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inside the factory – Rouleur

Starting with issue 19.3 of Rouleur, Andy McGrath and Paolo Ciaberta reunited with the creator of the instantly recognizable Giro d’Italia trophy, the Trofeo Senza Fine

On a brisk December morning in Vigodarzere, a small village on the outskirts of Padua in northeast Italy, we step into the Penello Mario workshop. This is where the Giro d’Italia trophy has been made since 1999, when Fabrizio Galli won a competition organized by the Italian Copper Institute to design a new one.

“This entry was made on a computer,” recalls Luca Penello, Mario’s son, who runs the company. “But trying to do it at first wasn’t easy, the costs weren’t particularly reasonable. After trying and trying, we succeeded.

Read: Giro d’Italia 2022 preview

It takes a month to do the Trofeo Senza Fine (Endless Trophy). A copper bar is rounded, then shaped with a bending machine and undergoes a first polishing. Subsequently, it is heat-treated and twisted into that recognizable spiral shape. Then it is custom cut, the base is added and the trophy is polished again. Finally, the inscriptions of past winners are added to the laser and sandblasted.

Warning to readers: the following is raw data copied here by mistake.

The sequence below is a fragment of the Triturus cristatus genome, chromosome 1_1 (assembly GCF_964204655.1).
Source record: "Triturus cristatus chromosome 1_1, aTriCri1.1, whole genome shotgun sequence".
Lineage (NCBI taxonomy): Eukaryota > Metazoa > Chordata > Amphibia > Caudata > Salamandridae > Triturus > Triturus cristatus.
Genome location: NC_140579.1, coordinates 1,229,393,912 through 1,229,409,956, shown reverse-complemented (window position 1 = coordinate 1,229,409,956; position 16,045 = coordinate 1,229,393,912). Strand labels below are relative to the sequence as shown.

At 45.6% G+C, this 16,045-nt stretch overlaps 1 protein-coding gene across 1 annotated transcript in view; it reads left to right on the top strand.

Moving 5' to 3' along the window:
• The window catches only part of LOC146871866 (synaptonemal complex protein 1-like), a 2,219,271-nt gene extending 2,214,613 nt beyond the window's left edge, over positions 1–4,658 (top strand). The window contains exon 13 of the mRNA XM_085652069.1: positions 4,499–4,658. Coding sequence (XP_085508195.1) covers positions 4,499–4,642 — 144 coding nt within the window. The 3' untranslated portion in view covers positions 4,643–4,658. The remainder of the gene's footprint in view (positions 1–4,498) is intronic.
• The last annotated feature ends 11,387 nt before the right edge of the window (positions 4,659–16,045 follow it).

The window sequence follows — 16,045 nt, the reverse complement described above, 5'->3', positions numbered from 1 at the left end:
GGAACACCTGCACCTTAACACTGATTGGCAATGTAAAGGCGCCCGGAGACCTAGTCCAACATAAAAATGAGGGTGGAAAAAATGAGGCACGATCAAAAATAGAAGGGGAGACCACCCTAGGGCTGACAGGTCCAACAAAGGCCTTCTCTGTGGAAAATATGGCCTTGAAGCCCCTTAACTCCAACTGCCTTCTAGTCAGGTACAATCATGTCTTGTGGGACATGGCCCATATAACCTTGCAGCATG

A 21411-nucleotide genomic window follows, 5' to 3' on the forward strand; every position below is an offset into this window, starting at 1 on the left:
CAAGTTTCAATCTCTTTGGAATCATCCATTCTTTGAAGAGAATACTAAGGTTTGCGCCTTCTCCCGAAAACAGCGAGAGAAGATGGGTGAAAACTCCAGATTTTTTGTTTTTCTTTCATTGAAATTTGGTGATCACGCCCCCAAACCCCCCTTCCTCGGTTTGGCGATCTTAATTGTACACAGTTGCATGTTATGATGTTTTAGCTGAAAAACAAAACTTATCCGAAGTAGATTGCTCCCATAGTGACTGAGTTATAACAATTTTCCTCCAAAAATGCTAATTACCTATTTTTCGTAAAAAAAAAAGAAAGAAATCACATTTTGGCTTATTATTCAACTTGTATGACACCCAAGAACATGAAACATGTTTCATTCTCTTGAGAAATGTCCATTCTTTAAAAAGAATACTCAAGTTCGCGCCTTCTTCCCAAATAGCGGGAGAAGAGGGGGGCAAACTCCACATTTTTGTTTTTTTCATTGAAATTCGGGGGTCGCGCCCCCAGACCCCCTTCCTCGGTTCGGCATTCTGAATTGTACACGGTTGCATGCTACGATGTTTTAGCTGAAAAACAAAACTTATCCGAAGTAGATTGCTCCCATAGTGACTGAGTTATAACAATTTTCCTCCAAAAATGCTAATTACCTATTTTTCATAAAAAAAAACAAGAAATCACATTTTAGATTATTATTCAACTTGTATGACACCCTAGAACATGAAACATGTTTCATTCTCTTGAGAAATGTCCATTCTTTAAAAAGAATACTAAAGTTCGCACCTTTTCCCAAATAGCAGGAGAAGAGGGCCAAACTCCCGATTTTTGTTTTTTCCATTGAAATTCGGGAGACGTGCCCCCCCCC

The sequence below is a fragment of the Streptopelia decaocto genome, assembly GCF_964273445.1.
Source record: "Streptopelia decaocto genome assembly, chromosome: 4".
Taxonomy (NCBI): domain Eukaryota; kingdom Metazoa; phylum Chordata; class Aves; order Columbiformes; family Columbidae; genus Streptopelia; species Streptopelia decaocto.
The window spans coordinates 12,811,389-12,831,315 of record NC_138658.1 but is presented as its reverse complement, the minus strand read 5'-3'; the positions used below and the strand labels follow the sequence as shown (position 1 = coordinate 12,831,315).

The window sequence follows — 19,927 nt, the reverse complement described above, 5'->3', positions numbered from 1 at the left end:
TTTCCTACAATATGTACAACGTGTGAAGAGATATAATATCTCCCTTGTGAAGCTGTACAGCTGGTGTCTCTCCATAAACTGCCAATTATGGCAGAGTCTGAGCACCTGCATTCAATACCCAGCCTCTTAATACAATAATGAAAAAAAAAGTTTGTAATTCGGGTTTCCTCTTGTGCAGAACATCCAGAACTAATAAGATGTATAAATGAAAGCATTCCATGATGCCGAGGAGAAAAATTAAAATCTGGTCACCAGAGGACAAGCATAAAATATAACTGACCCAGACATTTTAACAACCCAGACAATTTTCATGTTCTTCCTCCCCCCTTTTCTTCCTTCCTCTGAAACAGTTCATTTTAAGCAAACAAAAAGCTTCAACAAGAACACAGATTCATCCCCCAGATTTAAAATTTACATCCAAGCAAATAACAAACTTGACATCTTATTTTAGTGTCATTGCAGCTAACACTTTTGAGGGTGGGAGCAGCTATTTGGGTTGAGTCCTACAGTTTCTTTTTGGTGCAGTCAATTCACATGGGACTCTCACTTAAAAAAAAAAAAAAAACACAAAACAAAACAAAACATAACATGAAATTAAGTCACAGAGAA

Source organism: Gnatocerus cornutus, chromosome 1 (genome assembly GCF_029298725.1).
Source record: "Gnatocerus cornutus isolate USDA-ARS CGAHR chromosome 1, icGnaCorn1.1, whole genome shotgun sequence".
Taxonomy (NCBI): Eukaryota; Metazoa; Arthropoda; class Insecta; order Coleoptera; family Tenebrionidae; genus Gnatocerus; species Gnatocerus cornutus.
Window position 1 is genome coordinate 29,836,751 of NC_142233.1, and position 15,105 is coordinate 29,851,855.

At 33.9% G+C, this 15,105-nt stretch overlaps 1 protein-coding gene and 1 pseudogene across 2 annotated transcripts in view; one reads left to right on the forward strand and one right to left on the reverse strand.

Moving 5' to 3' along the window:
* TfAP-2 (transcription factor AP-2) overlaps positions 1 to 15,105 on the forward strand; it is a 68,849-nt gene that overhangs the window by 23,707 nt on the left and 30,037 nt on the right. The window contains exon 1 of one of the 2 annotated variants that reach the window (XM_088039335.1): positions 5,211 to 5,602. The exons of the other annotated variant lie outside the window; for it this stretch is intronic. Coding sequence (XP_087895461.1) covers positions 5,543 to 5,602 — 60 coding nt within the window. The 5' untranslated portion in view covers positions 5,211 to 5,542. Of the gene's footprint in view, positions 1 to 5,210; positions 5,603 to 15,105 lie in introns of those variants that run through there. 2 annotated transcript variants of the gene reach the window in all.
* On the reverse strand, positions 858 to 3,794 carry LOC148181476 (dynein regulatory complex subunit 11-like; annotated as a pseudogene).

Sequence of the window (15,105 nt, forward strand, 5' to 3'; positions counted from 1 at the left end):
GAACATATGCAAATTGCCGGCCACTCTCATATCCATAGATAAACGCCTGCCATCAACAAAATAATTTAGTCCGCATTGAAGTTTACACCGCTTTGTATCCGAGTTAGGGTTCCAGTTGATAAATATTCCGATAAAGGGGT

“The hardest part of the process is shaping the trophy and inscribing the names. Once it’s settled into that spiral, you have to be very careful with any refinements,” says Luca.

Torture device or cycling trophy in preparation? “It looks a bit like it,” he admits. “We need all these metal pegs to support the copper and create this distinctive shape.”

Here are a few they made earlier. When complete, the Trofeo Senza Fine stands 54 centimeters high and tips the scales at 9.5 kilograms. The company also creates the Milan-Sanremo, Milan-Turin, Strade Bianche and Tirreno-Adriatico trident trophies.

Luca’s work doesn’t stop when this 18k gold-plated beauty leaves his workshop. Since the Giro 2017, Penello has been present at the finish of the race to personally engrave the name of the winner on the trophy with a manual pantograph. An avid Sunday cyclist himself, who totals 4,000 kilometers each year, this work is a particular joy for Penello: “It is a huge honor for me to make a trophy like this which is so important, so famous, so rich in history.”